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To Post or Not to Post: Tummy Tuck Stories

February 12, 2013

When I started SOAM, my hope was to change what our view of normal is when it comes to the bodies of women, particularly mothers. Our current view is held only within our culture. When you look at humans from an evolutionary point of view, you would never imagine that tribal women, untouched by our culture, would ever question the way their bodies change after having children. Watching the movie Babies reinforced that idea for me. Those mamas in Africa were completely comfortable with what we aren’t. I have even seen the bodies of other mammals change after having babies. So, when it comes to the entire course of human history, our need to look a particular way seems very small, very abnormal. My hope, then, my work here, is to help get us back to understanding and accepting what is normal. What I want for future generations is for body image issues to be such a foreign topic that no one ever even considers that their body should be anything but what it is. That it becomes a non-topic.

My personal feeling is that in most cases, fixing the problem of body hate, is an internal one. Body image issues are generally a symptom of deeper self-image problems. I know that when I was younger I always believed that if I just lost x amount of weight I’d be much happier. But once there, I didn’t feel any different, actually. I was still hoping for that magic moment. I think this is true of most women. As it turns out, the magic is there within you all the time, you just don’t notice because everywhere you turn there’s another advertisement for a way to fix your problem. Of course, the most sure way to fully fix everything is to do the work; wander the forest, defeat the Wicked Witch of the West, discover that what you’ve been following is really just a little man behind a curtain. You already have the magic. The joy in this path is that you’ve learned so much more about yourself, about the world, about humanity, and about beauty.

For women who are otherwise comfortable with themselves, perhaps body image issues are tied to society’s habit of fat-shaming. The other side of the media-driven frenzy to look a particular way is that anyone who doesn’t look that particular way gets shamed. People who are overweight are considered to be lazy or slow. It isn’t exclusive to fat people, though, skinny women are often accused of having eating disorders. What fat- (and thin-)shaming is, is judgement based solely on looks. No one except a person and perhaps his or her health care provider can know for sure why that person weighs as much as he or she does.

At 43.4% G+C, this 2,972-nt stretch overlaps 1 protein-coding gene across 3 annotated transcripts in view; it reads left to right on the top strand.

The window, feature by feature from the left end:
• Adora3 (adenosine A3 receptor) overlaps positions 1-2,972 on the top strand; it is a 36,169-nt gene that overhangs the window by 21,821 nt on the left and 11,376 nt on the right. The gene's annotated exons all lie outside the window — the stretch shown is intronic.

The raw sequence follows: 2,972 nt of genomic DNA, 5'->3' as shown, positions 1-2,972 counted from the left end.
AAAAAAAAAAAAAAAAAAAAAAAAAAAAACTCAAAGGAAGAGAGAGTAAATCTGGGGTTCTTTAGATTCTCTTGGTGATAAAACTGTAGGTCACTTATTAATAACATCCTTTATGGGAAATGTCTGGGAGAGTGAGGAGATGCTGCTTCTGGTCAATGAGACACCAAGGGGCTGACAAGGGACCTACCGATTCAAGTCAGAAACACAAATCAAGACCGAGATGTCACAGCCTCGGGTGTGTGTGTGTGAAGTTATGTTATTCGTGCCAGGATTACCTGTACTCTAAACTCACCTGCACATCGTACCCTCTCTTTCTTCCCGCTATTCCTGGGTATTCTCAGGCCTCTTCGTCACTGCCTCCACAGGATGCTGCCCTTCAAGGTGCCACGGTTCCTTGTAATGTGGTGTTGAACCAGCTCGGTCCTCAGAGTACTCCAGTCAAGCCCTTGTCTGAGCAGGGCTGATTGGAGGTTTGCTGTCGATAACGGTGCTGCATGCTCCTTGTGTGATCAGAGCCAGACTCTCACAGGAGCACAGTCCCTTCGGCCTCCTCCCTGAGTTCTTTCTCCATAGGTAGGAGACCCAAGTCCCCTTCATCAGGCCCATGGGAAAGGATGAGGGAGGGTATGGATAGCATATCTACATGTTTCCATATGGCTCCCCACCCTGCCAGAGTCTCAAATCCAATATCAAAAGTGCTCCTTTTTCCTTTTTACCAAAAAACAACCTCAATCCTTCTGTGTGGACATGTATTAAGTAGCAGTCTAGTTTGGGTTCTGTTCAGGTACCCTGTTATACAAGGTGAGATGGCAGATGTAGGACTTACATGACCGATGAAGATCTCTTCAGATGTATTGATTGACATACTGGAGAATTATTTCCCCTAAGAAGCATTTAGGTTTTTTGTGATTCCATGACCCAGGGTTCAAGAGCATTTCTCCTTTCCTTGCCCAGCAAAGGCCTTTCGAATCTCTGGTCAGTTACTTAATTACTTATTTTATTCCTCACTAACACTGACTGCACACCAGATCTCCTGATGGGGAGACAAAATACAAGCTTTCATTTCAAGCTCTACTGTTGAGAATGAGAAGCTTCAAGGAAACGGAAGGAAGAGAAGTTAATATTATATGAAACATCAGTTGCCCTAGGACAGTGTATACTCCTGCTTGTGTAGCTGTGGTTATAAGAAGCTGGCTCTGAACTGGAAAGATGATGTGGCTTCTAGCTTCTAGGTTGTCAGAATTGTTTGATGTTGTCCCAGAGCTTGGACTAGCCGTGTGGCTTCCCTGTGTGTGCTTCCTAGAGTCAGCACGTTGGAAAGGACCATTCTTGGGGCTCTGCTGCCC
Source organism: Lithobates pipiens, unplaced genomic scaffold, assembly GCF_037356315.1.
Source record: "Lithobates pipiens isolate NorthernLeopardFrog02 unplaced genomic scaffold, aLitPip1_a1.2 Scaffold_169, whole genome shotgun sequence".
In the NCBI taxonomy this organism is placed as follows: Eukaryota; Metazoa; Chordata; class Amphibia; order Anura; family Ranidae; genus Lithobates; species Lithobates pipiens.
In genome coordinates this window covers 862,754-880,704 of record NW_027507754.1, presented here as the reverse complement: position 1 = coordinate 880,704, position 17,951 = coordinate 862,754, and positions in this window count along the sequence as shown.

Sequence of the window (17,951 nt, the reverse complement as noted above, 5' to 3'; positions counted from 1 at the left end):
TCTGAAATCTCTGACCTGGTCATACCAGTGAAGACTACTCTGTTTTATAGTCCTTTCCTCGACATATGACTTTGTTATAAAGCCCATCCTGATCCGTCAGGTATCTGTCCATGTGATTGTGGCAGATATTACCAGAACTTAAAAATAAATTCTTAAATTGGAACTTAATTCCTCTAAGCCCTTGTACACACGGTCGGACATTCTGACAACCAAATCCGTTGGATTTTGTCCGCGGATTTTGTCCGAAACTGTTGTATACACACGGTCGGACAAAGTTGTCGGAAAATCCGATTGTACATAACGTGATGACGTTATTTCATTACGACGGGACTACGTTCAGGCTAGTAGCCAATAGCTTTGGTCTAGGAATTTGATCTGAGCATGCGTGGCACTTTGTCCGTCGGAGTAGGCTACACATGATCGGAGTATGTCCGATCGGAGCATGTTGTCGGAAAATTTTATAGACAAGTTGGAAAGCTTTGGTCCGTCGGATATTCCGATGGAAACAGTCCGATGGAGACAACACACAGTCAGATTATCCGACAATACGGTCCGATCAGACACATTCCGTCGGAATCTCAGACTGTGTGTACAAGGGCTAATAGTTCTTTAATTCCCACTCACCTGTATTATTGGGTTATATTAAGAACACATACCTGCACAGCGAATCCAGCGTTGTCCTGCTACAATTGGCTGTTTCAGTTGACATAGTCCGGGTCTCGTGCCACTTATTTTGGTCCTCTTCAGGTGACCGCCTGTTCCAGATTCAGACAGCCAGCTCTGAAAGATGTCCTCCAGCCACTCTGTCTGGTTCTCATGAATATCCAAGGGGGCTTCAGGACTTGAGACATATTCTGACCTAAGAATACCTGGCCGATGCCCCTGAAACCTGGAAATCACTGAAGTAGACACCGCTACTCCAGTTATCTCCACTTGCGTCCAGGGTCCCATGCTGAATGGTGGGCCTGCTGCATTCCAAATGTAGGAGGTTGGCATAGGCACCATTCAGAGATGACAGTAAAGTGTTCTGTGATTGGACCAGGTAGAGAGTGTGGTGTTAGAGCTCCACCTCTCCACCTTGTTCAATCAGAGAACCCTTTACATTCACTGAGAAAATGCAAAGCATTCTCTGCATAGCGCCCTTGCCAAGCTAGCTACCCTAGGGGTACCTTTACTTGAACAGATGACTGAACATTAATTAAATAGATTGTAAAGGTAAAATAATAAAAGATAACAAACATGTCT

Now that’s a long introduction to my actual intent here because what I’m about to say could easily be taken the wrong way. So before I go on, please understand that I really and truly do not judge anyone their choices. I don’t live your life, so how can I possibly know the right choice for you? So if you have made a choice that is different from the choices I, personally, would have made, please don’t feel like I think you did it wrong. Have confidence in your choice; I support you.

Here goes.

I have such a hard time with the tummy tuck posts. I never know if I should share them at all. I do it because I want every woman to have a voice. But I feel like posting them is condoning them and I don’t want to do that. Largely because I don’t think it solves the problem 99% of the time, partly because I wish more women would stand together against the bullshit ideals we’re supposed to live up to, and another, very significant part, is because I have a friend whose mother died during a tummy tuck. So it hits home.

So I’m asking you, the readers, what are your thoughts? Does allowing tummy tuck posts condone them? If so, is that right or wrong? Should I post them here or not? Why? Let me know in the comments below.

PS. I will post all comments unless they are inflammatory, or attack either side of the issue.

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32 Responses to “To Post or Not to Post: Tummy Tuck Stories”

  1. Michele Says:
    February 12th, 2013 at 7:31 am

    I feel that if it is a woman’s story and she wants to share that she feels this way, then why not post it? There may be a word of encouragement from someone and decide not to go through with a tummy tuck or are you talking about not allowing posts where women have actually had a tummy tuck and want to share the after pictures? Either way, it’s their journey, their body and their choice. I honestly feel that tummy tucks can be dangerous and it’s not worth going under the knife for, but some women honestly struggle with losing the weight and they sink into a depression and this is all that they can see as a way out for them. IMHO it’s not for the best, but who am I to judge what is wrong or not for another woman? I see this site as empowerment for women, but I have noticed since starting to view the stories here about a month ago that there seems to be some issues with fit moms who work out really hard and get their bodies back nice which I THINK IS GREAT and inspirational and certainly what I strive for because I want to be healthy for myself, my children and look nice for my husband. I also feel that there are moms who struggle with the weight for so many reasons, medical condition, do not have the resources to help keep the baby so they can work out, even being too tired to work out. Bottom line, women should feel empowered to do what feels best for them and not try to fit any type of mold.